- 1 tablespoon unrefined sesame oil
- toppings sesame seeds, dulse flakes, gochugaru, additional green optional
Mince or grate the garlic and ginger and then wait 10 minutes before adding it any heat. This will help preserve the allicin - the photonutrient in garlic responsible for health benefits.
Warm the oil or fat over a pan on low-medium heat. Add the garlic and ginger and heat for about 1 minute until they become flavorful. Swirl them in the pan to flavor the oil.
Add the carrots, green onions, tamari, and salt and lightly saute for about 7 minutes. Carrots should still be crisp, but beginning to become tender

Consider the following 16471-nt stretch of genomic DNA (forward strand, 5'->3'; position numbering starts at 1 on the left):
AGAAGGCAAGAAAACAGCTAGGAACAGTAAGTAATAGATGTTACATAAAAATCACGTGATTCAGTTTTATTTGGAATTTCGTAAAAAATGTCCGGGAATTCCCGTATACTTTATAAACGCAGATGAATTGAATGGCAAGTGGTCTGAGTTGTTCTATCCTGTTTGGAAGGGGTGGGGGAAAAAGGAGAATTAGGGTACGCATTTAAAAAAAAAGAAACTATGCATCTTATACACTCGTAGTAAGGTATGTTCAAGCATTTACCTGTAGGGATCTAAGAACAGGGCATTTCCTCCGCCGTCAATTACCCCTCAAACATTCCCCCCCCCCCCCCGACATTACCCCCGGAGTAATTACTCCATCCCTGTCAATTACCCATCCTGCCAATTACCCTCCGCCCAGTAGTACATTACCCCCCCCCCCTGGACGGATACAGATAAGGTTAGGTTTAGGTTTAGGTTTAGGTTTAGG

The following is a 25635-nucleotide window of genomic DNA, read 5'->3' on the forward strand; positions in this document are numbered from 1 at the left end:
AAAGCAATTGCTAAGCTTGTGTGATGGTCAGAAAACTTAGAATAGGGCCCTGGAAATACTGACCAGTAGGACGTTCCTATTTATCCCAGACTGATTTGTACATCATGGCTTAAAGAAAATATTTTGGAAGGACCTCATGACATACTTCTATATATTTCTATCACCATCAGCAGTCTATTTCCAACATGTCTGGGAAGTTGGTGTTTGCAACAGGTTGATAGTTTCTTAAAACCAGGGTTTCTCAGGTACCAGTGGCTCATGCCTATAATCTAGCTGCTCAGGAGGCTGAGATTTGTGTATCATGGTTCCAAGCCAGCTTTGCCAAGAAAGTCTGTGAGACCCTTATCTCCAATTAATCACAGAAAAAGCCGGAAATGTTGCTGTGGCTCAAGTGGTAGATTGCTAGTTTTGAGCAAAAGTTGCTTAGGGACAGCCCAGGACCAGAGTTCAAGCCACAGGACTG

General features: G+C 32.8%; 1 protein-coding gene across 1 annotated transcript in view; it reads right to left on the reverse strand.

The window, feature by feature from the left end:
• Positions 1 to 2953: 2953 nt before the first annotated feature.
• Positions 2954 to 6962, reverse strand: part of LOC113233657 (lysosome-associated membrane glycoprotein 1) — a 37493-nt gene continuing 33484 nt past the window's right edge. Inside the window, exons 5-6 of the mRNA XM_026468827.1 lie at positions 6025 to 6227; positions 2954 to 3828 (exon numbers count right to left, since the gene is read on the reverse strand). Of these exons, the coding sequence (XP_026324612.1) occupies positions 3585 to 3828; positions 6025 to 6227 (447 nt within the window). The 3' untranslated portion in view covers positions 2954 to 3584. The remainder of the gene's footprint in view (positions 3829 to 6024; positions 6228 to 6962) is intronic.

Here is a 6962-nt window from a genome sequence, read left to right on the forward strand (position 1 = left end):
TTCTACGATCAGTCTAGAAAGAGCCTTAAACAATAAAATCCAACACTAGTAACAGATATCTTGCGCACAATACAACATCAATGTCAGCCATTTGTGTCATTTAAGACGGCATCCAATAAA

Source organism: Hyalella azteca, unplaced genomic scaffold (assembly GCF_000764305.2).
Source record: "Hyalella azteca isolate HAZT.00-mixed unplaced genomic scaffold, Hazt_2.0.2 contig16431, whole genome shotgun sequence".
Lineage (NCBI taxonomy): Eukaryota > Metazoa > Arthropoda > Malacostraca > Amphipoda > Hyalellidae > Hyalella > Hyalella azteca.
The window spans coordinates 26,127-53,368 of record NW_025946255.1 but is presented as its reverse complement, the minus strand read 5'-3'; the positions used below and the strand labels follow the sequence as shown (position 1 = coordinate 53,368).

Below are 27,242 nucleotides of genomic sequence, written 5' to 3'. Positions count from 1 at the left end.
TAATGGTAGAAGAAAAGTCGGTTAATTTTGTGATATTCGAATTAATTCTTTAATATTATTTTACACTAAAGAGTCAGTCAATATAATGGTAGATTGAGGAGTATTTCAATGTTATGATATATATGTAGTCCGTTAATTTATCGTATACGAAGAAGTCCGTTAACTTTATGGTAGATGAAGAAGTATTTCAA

Add in the cauliflower or rice and one half of the kimchi. Continue to cook on low-medium heat until warmed through.
If planning on preparing a few over-easy eggs, begin warming 1 tablespoon of oil or fat in a different pan on low-medium heat. Crack the eggs in the oil, keeping them separate from each other as best as possible. Place lid on pan to give the eggs more volume or leave it off to keep the yolks super yellow. Cook for about 3 minutes. When the egg whites have set, turn off the heat. (Or flip and cook for an additional 2 minutes for over-easy eggs.)
Add in frozen peas and dark leafy greens (if using). Stir until peas are warmed through. Turn off the heat to prevent the peas from losing their color.
After a few minutes, stir in sesame oil and remaining kimchi. Taste for salt preference. Optionally sprinkly with sesame seeds, dulse flakes, more green onions and/or more gochugaru (start with a few teaspoons).